With Olivia Cooke, Ana Coto, Daren Kagasoff, Bianca Santos, Douglas Smith. Written by Juliet Snowden, Stiles White. Directed by Stiles White. Rated PG-13 for disturbing violent content, frightening horror images, and thematic material. 89 minutes.
The horror genre seems to be in the midst of a cycle of “haunted house” movies. OUIJA tries to put a fresh spin on it by linking it to the game that has treated as both a harmless toy and a link to the spirit world. You can guess which tack this film takes.
The film’s prologue provides us with the rules for the movie “Ouija,” if not for the real-life board: one should never use it alone; one should never use it in a graveyard; one should always say good-bye. Having established this we then come to a surprising teen death which sets the story in motion.
Laine (Olivia Cooke) is bereaved at the loss of her best friend. When she discovers that her late BFF had been playing with a Ouija board, she and several other teens attempt to contact her. The scares come from the unexpected rather than from horrific gore. Early on it is the director (special effects man Stiles White making his directing debut) giving us the cinematic equivalent of saying, “Boo!” A character walks into a room and turns on the light. Surprise! There’s someone already there. It turns out to be a friend and not a monster, but the audience jumps just the same. Later, the surprises are violent and supernatural, although staying clear of R-rated entrails.
The young cast–Ana Coto as Laine’s sister, Daren Kagasoff as her boyfriend, Douglas Smith as her late friend’s boyfriend, and Bianca Santos rounding out the group–are playing teenage types. Coto is the misbehaving punk to Cooke’s “good” girl, but she’s really not all that bad, and Smith pouts moodily as the grieving boyfriend who can’t believe his girlfriend took her own life. If there are no great performances here, neither are there any bad ones. They’re as engaging as they need to be.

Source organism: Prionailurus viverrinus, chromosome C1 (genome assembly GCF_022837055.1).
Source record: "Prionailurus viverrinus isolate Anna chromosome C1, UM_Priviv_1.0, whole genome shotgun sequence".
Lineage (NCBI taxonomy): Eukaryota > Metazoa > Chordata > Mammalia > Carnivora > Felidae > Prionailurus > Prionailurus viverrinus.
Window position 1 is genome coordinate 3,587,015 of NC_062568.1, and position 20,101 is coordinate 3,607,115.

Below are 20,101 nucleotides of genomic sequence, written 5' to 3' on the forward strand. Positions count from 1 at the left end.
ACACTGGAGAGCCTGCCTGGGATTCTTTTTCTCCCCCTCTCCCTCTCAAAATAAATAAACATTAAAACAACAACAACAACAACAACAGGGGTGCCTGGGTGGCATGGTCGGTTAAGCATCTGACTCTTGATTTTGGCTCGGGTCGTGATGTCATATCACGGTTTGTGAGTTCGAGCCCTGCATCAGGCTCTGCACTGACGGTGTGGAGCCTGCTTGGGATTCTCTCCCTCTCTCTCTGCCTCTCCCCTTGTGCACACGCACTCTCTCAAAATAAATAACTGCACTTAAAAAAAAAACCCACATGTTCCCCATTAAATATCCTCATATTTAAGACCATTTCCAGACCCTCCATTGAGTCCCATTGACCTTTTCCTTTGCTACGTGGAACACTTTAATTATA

Cooke is the one who actually has to carry the film, whether it’s dealing with her friends, or a crazy old lady (Lin Shaye in a scene-stealing cameo) who may hold the secret for what’s going on. It may be premature to predict the future career of this 21-year-old actress from England, but she’s clearly someone to watch, especially if she gets a chance at a more substantial role.
Meanwhile, as a horror film goes, this breaks no new ground, but it bumps along at a steady pace, providing the requisite scares and laughs along the way. We also learn that the thing moved around the board is called a “planchette” and apparently if you look through the viewer you may not like what you see. It comes to a satisfying ending and then manages to leave the door open for “Ouija 2.” Will there be a sequel? You’ll have to consult your Ouija board to find out, but don’t do it alone.•••
Daniel M. Kimmel is a veteran movie critic and author of a host of film-related books. His most recent book is Shh! It’s a Secret: a novel about Aliens, Hollywood and the Bartender’s Guide. He lives in Somerville, Massachusetts.